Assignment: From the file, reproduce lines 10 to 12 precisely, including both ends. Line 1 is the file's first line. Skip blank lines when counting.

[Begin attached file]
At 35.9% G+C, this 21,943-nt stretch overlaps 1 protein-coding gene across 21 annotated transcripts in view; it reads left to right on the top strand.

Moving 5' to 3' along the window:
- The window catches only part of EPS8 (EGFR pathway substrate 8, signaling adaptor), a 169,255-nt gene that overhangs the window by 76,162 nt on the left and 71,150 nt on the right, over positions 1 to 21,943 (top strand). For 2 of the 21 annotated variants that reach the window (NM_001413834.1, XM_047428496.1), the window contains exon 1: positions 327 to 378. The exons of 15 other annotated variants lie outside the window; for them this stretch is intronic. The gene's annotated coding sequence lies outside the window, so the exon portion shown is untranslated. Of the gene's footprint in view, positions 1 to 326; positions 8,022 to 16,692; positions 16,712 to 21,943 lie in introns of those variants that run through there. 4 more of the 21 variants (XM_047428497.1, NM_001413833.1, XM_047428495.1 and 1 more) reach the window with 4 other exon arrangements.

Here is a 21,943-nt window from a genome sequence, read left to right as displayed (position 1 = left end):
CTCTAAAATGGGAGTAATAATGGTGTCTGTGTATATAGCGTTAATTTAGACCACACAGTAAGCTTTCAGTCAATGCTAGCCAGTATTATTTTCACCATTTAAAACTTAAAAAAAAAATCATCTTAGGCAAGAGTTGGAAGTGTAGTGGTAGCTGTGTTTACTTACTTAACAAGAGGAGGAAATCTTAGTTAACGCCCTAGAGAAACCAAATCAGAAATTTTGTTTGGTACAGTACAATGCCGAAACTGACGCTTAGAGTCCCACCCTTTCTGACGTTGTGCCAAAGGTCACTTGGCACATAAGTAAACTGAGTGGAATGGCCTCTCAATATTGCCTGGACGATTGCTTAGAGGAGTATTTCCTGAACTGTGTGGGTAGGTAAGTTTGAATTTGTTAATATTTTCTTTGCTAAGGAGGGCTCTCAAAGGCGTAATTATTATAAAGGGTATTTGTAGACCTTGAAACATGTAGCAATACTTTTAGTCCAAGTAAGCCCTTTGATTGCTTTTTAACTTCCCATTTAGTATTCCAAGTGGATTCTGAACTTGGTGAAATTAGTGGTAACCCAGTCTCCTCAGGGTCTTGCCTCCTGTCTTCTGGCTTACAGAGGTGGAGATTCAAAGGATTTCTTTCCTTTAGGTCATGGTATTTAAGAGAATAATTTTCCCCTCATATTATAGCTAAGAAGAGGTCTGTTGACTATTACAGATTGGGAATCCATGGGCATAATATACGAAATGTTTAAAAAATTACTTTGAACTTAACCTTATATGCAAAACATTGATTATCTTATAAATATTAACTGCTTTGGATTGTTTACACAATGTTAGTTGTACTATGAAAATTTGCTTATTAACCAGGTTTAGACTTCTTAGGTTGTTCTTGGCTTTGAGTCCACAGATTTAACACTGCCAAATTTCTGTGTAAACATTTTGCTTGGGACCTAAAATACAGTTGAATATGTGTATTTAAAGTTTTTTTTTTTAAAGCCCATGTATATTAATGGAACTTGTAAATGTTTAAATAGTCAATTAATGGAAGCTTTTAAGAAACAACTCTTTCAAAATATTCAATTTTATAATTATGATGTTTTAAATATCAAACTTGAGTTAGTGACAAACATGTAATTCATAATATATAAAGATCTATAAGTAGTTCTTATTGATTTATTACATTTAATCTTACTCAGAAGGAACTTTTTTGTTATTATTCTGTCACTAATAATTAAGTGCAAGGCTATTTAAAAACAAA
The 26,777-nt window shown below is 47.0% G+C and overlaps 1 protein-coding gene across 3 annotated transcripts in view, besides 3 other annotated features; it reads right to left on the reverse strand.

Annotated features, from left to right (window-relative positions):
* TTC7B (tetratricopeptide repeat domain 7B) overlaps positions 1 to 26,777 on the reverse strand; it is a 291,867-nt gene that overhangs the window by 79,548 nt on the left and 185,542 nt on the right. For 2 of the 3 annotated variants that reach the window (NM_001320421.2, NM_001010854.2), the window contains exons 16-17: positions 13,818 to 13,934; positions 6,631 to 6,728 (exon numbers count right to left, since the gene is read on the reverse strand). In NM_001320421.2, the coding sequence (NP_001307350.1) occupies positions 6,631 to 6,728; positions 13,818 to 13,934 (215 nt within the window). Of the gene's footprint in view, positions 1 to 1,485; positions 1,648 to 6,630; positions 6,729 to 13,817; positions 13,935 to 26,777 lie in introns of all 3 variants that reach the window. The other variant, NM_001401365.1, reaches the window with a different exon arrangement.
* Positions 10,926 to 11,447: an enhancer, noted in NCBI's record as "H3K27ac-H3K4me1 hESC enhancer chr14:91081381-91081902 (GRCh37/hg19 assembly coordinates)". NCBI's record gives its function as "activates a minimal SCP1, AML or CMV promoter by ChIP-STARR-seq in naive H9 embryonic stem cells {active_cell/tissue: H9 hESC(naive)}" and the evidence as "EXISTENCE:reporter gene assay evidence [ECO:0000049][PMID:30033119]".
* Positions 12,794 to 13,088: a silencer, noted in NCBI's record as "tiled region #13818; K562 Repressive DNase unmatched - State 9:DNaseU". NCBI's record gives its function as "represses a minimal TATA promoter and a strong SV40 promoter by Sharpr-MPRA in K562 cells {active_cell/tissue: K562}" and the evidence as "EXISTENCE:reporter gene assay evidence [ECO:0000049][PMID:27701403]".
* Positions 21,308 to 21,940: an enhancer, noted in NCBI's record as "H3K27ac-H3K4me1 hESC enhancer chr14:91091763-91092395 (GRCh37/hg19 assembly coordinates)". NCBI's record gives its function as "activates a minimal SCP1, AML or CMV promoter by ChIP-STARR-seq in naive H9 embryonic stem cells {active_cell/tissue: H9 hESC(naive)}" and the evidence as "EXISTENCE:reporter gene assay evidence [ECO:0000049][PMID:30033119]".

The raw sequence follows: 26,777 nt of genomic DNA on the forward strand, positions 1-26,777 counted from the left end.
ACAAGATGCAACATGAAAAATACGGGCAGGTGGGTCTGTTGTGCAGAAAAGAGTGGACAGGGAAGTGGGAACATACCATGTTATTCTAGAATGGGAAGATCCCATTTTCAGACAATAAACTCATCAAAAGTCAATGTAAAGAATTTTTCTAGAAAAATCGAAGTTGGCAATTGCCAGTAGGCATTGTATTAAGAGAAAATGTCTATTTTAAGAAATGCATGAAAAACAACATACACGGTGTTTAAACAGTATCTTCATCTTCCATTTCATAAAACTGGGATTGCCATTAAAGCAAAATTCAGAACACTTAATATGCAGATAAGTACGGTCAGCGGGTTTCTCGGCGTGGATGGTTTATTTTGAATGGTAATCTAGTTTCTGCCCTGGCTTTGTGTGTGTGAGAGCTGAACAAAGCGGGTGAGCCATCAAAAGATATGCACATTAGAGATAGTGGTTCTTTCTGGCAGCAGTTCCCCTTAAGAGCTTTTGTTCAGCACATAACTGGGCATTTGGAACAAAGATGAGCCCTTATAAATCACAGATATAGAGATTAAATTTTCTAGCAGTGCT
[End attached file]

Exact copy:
* Positions 12,794 to 13,088: a silencer, noted in NCBI's record as "tiled region #13818; K562 Repressive DNase unmatched - State 9:DNaseU". NCBI's record gives its function as "represses a minimal TATA promoter and a strong SV40 promoter by Sharpr-MPRA in K562 cells {active_cell/tissue: K562}" and the evidence as "EXISTENCE:reporter gene assay evidence [ECO:0000049][PMID:27701403]".
* Positions 21,308 to 21,940: an enhancer, noted in NCBI's record as "H3K27ac-H3K4me1 hESC enhancer chr14:91091763-91092395 (GRCh37/hg19 assembly coordinates)". NCBI's record gives its function as "activates a minimal SCP1, AML or CMV promoter by ChIP-STARR-seq in naive H9 embryonic stem cells {active_cell/tissue: H9 hESC(naive)}" and the evidence as "EXISTENCE:reporter gene assay evidence [ECO:0000049][PMID:30033119]".

The raw sequence follows: 26,777 nt of genomic DNA on the forward strand, positions 1-26,777 counted from the left end.